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Why ‘Islamic extremist threat’ forces UK charity regulator to get tough

The UK’s Charity Commission details to Al Arabiya News its proposed crackdown on groups of concern to it

Eman El-Shenawi

Published: Updated:

After warning that Islamic extremism is the “most deadly” threat to charities in Britain, the UK’s Charity Commission on Wednesday detailed its proposed crackdown on groups of concern to it.

In statements earlier this week, the Charity Commission’s chairman William Shawcross told the Sunday Times the regulator is taking action against charities sending money to various groups in Syria.

Shawcross stated that he has asked Prime Minister David Cameron to introduce changes to charity law, including disallowing those with terrorism convictions to set up charities.

SEE ALSO: Opinion - Charity work in Britain: a cover for extremists

SEE ALSO: British charity watchdog warns of Islamist threat

At present, three charities are being investigated for raising funds for Syria while seven others are being monitored. Several people have been arrested on suspicion of involvement in alleged charity fraud in which police believe money donated to help victims of the Syrian conflict could have been used for terror or criminal activities.

In a statement to Al Arabiya News, the regulator further detailed a letter Shawcross has written to Cameron on the matter.

shawcross AFP
shawcross AFP

“William Shawcross has written to the Prime Minister to urge him to find time in the next Parliament to introduce changes to charity law that, for example, would extend the types of convictions which trigger an automatic ban on serving as a trustee,” Sarah Hitchings, a spokesperson at the Charity Commission said in an emailed statement.

“He mentioned money laundering and terrorism offences as being among those we would like to see leading to an automatic disqualification.

“We are also pressing for a general power of disqualification, which would allow us to prevent someone who has shown that they are unfit to serve as a trustee from doing so; currently we can only disqualify individuals who are currently serving as a trustee by removing them from that specific position; this means that if an individual of concern resigns before we are able to remove them, there is nothing to stop them going on to be a trustee elsewhere,” Hitchings added.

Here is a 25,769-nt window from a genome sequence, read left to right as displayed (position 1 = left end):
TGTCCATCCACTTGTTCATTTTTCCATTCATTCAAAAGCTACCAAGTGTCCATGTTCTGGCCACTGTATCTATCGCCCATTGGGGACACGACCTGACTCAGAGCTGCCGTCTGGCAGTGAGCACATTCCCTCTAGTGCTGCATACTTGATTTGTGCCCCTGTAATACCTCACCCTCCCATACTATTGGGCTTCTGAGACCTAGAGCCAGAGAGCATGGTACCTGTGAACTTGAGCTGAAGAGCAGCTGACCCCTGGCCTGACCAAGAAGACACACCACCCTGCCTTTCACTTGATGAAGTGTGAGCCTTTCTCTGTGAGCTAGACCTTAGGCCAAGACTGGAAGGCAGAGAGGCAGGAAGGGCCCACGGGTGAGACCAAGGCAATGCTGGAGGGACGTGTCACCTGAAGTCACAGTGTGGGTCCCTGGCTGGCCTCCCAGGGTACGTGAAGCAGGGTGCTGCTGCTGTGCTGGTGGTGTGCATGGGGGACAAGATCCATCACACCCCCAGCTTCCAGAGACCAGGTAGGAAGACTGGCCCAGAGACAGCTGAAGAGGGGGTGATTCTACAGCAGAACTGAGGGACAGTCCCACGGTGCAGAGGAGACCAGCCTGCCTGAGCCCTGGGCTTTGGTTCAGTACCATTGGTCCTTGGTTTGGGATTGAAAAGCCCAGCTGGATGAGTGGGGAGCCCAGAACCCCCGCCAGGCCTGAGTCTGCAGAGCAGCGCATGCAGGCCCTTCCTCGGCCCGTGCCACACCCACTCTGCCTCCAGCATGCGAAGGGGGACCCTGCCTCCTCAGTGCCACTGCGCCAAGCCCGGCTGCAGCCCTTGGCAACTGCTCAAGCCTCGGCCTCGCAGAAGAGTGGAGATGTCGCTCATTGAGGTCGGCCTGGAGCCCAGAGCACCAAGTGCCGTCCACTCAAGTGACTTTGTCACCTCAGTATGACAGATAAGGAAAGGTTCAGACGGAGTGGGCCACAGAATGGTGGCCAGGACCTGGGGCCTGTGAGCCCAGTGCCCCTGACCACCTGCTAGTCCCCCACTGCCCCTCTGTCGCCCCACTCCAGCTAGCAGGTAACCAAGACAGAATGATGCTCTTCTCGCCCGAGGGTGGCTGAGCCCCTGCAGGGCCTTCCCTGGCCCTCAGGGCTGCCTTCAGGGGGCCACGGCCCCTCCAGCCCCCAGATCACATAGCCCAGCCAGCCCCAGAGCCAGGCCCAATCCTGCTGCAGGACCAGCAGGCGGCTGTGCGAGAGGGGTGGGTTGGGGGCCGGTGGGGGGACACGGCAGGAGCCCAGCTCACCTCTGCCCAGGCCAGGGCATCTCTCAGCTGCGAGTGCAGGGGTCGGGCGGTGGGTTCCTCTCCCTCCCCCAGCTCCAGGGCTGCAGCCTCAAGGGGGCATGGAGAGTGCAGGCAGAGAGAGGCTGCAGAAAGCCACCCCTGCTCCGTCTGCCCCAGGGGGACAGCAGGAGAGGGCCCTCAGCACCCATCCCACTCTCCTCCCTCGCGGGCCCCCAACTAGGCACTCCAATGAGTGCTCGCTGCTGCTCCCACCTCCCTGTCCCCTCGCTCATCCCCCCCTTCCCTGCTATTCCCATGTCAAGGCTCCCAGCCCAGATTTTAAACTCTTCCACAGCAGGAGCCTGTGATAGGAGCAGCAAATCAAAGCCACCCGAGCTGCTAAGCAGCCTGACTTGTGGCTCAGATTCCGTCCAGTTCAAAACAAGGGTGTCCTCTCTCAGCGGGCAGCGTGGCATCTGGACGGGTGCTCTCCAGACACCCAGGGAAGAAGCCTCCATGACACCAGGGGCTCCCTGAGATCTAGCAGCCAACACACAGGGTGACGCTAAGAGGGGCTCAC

Shawcross had said it was “ludicrous” that those with convictions for terrorist offences are currently not automatically disqualified from serving as charity trustees.

"The problem of Islamist extremism and charities... is not the most widespread problem we face in terms of abuse of charities, but is potentially the most deadly. And it is, alas, growing,” the regulator’s chief earlier told the Times.

For Britain, terrorist threats from the Syrian crisis have been widely feared in recent months. Britain’s Scotland Yard revealed earlier this year that Syria-related terrorism arrests are soaring with 16 so far this year, compared with 24 for all of 2013, according to The Independent.

Also, around 250 British "extremist tourists" fighting in Syria have returned home, and are now suspected of wanting to carry out attacks in the UK, security sources told the newspaper.

London a ‘haven for political descent’

“London, with its liberal way of life, has become a haven for all kinds of political decent in the Middle East to escape to and be active in. This kind of climate has been exploited to the fullest,” Abdallah Hamoud, a Middle East political analyst based in London told Al Arabiya News.

“When it comes to charities with ties to Syria, some extremists have found welcoming factors in the policy of the British government, which has taken a stance against the regime of Syrian President Bashar al-Assad and supported Syrian opposition fighters,” Hamoud added.

However, the Charity Commission said its request to Cameron relates to the regulator’s “work as a whole, and is certainly not specific to extremist threats and charities with ties to Syria.”

Hitchings said: “We have raised this issue previously with the cabinet office and asked for more legal powers to enable us to regulate more effectively and aid us in our investigatory work… William made clear that threats to charities from extremists are not numerically the most serious problem we face.”